Marijuana zoning, possibly the final showdown

This afternoon the full City Council will take up changes to marijuana zoning in the Seattle. This time they might actually pass an ordinance.

The last time the issue came up, it was in Mike O’Brien’s committee, and the Council members in attendance were all over the map. In preparation for this afternoon’s full Council deliberations, the topic was covered in this morning’s Council Briefing. This was the first opportunity for the new Council members (with the exception of Gonzalez, who participated last month, and Herbold, who was staffing former Council member Licata) to get briefed in and take a stand.

The changes are intended to accomplish a few goals:

  1. Set an appropriate buffer for marijuana activities to keep them away from so-called “sensitive locations” such as schools, playgrounds, and daycare sites. This is a bit of a sore point for business owners in the community, as it lumps them in with strip joints — an association they don’t appreciate and argue that they don’t deserve. The buffer from schools is set by the state to 1000 feet, but the state law was revised last year to reduce the buffer from other sensitive sites to just 250 feet and lets municipalities decide whether they want to further restrict it to a larger district.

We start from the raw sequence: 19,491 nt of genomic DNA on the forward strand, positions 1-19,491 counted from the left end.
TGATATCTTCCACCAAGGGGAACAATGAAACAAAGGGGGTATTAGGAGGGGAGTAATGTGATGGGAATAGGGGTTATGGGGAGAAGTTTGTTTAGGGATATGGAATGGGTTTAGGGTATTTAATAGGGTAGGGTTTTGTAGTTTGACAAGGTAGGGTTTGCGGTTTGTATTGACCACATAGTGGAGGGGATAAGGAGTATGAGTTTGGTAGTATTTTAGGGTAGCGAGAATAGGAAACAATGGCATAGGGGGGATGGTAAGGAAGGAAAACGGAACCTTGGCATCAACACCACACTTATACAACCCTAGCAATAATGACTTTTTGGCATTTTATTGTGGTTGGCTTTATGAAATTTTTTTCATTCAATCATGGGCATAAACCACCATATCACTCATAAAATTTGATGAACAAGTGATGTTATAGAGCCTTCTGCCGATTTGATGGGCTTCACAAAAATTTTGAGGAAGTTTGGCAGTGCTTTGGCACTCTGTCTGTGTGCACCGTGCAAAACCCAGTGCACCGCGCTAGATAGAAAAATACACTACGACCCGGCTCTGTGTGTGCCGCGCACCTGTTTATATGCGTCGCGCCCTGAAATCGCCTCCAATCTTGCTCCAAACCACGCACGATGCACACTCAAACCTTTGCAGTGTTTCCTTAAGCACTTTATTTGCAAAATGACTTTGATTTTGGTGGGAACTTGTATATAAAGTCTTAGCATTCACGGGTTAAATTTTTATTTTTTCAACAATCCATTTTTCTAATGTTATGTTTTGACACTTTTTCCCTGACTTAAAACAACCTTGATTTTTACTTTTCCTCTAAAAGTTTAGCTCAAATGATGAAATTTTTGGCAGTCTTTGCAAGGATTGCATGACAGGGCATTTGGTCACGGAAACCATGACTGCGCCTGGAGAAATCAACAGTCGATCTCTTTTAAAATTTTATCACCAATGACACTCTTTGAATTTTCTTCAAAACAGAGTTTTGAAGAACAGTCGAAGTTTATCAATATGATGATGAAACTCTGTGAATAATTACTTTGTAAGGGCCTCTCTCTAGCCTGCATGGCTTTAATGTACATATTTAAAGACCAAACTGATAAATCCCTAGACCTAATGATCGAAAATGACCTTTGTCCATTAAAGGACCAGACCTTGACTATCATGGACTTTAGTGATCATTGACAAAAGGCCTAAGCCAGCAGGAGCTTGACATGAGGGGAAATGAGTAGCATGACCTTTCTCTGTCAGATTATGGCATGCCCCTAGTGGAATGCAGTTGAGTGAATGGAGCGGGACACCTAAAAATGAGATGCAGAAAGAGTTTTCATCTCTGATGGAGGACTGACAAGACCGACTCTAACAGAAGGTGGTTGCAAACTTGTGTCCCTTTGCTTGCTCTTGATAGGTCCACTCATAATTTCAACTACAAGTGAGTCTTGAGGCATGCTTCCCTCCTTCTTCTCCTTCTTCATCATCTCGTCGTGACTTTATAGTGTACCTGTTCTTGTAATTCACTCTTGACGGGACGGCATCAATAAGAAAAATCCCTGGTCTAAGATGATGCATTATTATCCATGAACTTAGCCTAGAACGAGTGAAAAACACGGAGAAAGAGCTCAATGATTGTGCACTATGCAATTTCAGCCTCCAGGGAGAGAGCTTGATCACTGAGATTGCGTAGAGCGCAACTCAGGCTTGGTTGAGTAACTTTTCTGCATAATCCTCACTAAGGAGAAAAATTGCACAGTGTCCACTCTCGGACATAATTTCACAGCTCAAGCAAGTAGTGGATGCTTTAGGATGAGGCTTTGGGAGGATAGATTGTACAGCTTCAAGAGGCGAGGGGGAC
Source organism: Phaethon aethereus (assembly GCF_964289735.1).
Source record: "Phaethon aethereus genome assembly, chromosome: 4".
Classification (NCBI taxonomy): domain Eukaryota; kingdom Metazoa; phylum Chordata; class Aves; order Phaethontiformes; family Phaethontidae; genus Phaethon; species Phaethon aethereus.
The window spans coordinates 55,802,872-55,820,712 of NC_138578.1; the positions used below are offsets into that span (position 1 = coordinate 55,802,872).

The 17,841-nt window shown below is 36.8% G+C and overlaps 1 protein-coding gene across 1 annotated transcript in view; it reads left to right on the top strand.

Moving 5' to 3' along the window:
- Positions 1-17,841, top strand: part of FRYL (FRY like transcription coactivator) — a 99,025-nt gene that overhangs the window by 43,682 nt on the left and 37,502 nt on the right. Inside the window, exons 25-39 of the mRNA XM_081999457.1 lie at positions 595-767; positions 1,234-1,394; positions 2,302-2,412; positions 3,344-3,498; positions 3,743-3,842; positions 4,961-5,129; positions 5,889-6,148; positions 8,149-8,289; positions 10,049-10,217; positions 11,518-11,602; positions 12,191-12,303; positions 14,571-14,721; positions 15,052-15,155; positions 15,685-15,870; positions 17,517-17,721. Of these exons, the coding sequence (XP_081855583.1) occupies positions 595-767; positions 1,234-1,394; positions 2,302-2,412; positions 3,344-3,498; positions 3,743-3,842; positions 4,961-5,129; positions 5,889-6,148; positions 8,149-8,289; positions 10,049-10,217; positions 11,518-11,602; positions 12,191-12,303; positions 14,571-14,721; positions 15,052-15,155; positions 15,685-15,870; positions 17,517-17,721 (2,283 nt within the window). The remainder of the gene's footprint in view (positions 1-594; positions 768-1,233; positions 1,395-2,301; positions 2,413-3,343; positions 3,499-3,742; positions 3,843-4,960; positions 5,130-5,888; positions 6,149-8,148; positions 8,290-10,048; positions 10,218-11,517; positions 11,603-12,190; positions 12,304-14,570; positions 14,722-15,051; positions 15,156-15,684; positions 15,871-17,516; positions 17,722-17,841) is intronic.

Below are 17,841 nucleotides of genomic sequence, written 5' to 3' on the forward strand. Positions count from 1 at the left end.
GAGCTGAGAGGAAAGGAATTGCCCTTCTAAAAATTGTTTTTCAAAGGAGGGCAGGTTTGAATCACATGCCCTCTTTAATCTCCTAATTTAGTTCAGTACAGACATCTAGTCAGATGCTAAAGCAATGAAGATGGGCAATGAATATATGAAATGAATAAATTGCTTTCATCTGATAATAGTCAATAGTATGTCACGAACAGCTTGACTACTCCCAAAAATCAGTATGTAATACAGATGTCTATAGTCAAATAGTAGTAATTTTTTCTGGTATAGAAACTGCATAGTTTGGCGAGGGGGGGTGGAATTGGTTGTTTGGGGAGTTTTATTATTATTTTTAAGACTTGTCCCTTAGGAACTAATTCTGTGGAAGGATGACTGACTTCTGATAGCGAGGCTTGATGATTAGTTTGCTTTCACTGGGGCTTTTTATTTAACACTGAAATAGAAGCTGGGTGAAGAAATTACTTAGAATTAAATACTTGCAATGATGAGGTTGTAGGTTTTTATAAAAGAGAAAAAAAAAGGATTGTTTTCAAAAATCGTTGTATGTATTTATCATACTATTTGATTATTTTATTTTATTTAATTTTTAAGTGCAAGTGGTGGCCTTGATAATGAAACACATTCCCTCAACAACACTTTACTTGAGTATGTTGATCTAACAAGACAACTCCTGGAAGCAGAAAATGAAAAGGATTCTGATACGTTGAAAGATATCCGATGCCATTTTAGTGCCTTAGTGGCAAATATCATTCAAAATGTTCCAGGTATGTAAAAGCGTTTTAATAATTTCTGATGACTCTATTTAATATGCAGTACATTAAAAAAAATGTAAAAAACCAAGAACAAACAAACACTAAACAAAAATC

2. Set an appropriate dispersion so that clusters of marijuana retail stores can’t form in ways that would be detrimental to specific neighborhoods. This is done by setting a minimum distance between any two retail stores.
  3. Ensure that legitimate retail stores can be established in places where illegal marijuana activity is currently prevalent, in order to force out the illegal sellers.
  4. Promote healthy competition between marijuana business owners, for the benefit of consumers.
  5. Provide a regulatory framework for odor control from marijuana processors.

Now there are some nuances here that are important to understand. First, it’s easy to get “buffer” and “dispersion” confused; they refer to different mechanisms, but they need to be considered together because collectively they control how much area of the city is actually permitted to have marijuana activity. An area with lots of schools and playgrounds may not actually allow for any marijuana activities, or it might be so concentrated that the dispersion only allows for a small number to co-exist (discouraging competition).